Mind Shine Offers Online Suboxone Therapy for Opioid Use Disorder
Updated: Jan 26
Mind Shine LLC is offering Telemedicine Suboxone Therapy for opioid use disorder as one of our enhanced programs! The patient simply uses their cell phone or computer to virtually connect to their doctor.
We also offer drug testing that is also virtual. This testing has a DNA component to assure validity. We accept patients that are insured and those who wish to pay cash. All patients receiving Suboxone therapy are required to receive counseling.
What is Suboxone?
Suboxone is actually the combination of two different drugs: buprenorphine (a partial opioid agonist) and naloxone (a pure opioid antagonist).
Suboxone acts as a partial opioid agonist, buprenorphine’s delivers very diminished opioid doses, to a patient who is addicted to a stronger opioid. It provides a way for the patient to be gradually weaned off their pre-existing addiction, while minimizing the opioid withdrawal symptoms that would come from the process. An agonist activates receptors in the brain.
For example, Heroin is a full opioid agonist, so when a patient uses heroin, those receptors are completely triggered, resulting in the wide range of effects and the severe addictiveness of heroin. Buprenorphine, as a partial agonist, has “low intrinsic activity.” Since it triggers the opioid receptors in the brain only partially, the “highs” are quite low in comparison to those created by full agonists. Such effects make buprenorphine a good first step in the treatment of heroin and opioid abuse.
What else is in Suboxone?
The other drug in Suboxone is naloxone, a pure opioid antagonist.
An agonist excites an opioid receptor; an antagonist shuts it down, blocking agonists from reaching the receptor and even reversing the effect of opioid agonists already in the patient’s system by intercepting the signals that the receptors send to the nervous system.
However, naloxone’s action of shutting off opioid receptors and signals in the body can trigger withdrawal symptoms for people who are currently on an opioid, causing effects that range from agitation and irritability, to wild mood swings, insomnia, nausea and vomiting, muscle cramping, and diarrhea.
Patients who have been chronically addicted to full opioid agonists (like heroin) are at risk for developing seizures which can prove fatal.
Since naloxone carries too many risks for it to be administered by itself, it is combined with buprenorphine to give patients an easier process of weaning away from stronger narcotics. The result of the combination is Suboxone!
Suboxone Clinical Trials
In its first clinical trial of extended usage to treat opioid addiction in young adults, a study of 154 people put together by the Journal of the American Medical Association found that Suboxone treatment “substantially improved ”their outcomes. The study’s principal investigator noted a “marked reduction” in the use of not just opioids, but also other drugs, as well as better retention of treatment concepts in the patients who were randomly assigned to the group that received long-term Suboxone (as opposed to the group that received treatment without Suboxone).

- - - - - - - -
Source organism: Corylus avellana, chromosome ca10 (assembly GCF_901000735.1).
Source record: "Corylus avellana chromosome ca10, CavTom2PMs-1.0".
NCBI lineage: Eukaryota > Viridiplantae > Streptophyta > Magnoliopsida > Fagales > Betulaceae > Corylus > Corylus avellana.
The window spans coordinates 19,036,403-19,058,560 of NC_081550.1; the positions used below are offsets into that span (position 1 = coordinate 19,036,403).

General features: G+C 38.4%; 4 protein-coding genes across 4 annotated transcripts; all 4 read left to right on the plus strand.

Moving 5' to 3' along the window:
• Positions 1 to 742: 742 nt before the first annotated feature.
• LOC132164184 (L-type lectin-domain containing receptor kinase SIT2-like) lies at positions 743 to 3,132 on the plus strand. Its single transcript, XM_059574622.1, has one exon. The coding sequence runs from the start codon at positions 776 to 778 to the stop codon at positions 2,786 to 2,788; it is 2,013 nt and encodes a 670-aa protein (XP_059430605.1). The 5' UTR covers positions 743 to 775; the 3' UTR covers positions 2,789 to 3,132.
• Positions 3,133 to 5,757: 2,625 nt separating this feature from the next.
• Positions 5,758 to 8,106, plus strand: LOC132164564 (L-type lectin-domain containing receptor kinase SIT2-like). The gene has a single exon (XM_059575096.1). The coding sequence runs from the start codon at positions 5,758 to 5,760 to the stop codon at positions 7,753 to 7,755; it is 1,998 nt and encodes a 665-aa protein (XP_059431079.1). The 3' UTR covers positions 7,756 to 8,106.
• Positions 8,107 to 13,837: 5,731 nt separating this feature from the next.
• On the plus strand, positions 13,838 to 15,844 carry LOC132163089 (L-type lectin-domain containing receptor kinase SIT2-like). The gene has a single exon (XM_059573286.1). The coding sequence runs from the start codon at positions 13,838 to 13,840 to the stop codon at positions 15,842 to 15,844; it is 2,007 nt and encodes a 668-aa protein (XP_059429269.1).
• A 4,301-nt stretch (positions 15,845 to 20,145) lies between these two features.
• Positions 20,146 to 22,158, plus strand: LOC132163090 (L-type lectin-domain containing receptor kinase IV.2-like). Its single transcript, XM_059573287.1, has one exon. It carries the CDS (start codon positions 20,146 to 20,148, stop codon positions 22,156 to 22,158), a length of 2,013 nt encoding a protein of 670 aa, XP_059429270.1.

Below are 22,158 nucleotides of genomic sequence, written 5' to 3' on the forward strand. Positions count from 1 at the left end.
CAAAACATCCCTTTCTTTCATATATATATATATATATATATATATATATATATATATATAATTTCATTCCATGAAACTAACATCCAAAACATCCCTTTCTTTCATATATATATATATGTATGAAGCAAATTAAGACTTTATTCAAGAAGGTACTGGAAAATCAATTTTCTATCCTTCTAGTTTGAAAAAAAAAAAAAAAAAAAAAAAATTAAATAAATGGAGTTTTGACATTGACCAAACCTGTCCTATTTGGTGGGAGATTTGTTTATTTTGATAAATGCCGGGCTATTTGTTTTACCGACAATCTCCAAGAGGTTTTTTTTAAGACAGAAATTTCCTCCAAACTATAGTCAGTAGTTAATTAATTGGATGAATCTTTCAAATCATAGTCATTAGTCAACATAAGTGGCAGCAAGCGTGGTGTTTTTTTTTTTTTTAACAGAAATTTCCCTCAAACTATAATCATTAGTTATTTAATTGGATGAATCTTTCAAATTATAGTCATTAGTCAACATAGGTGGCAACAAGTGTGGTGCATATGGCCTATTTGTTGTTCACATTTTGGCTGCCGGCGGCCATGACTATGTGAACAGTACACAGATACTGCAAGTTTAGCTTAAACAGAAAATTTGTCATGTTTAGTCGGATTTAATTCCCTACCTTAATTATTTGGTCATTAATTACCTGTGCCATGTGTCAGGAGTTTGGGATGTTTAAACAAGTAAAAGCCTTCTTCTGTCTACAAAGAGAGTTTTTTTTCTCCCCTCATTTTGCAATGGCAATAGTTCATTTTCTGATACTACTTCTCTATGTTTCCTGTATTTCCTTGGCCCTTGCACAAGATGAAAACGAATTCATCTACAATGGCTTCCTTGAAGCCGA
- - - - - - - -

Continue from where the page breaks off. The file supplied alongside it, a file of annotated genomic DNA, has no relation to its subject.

That study was conducted in 2008; in 2013, the U.S. Drug Enforcement Administration reported 9.3 million prescriptions for buprenorphine (under the trade name of Suboxone) were filled in the previous year.
Why Use Opioids to Treat Opioid Abuse?
There is an inherent risk in giving a patient who is addicted to a substance a related, similar substance to treat the addiction. Opiate dependence is so strong and powerful that the safest option for these patients is to let them down gently, diluting craving to the point where the individuals have the strength and resources to deal with them.
Psych Central explains that people who experience opioid addiction cannot simply stop taking opioids. Of those who do (the “cold turkey” approach), less than 25 percent maintain their sobriety for a full year following their last drug intake.
As much as patients need therapy, counseling, and support to help them beat their addictions, they also sometimes need medications to make that journey easier (or even possible).
Opioid drugs like Suboxone and methadone can reduce the debilitating effects of withdrawal and blunt the craving for more opioids. In many cases,
it is the lesser of two evils.
At Mind Shine we tapper patients off-of suboxone so that they will return to previous functioning. We also require all patients that are in our Suboxone therapy program to receive counseling services to support them in their recovery.
Download Our Mind Shine LLC Suboxone Therapy Flyer Below:
WHO WE ARE:
Mind Shine, LLC is a mental health center that specializes in TMS Therapy in Raleigh, NC.
We also offer other mental health treatment options for veterans, soldier & civilians, such as outpatient therapy, substance abuse and opioid addiction counseling, teletherapy, and psychiatric medication management for adolescents, families, adults and children.
MAKE AN APPOINTMENT TODAY!
Please call (919) 366-4073 to set up an appointment or ask questions about we can do to help you or your loved one.
Address: 1631 Midtown Place, Suite 104, Raleigh, NC 27609
Phone: (919) 366-4073
Contact Us https://www.mindshinetms.com/contact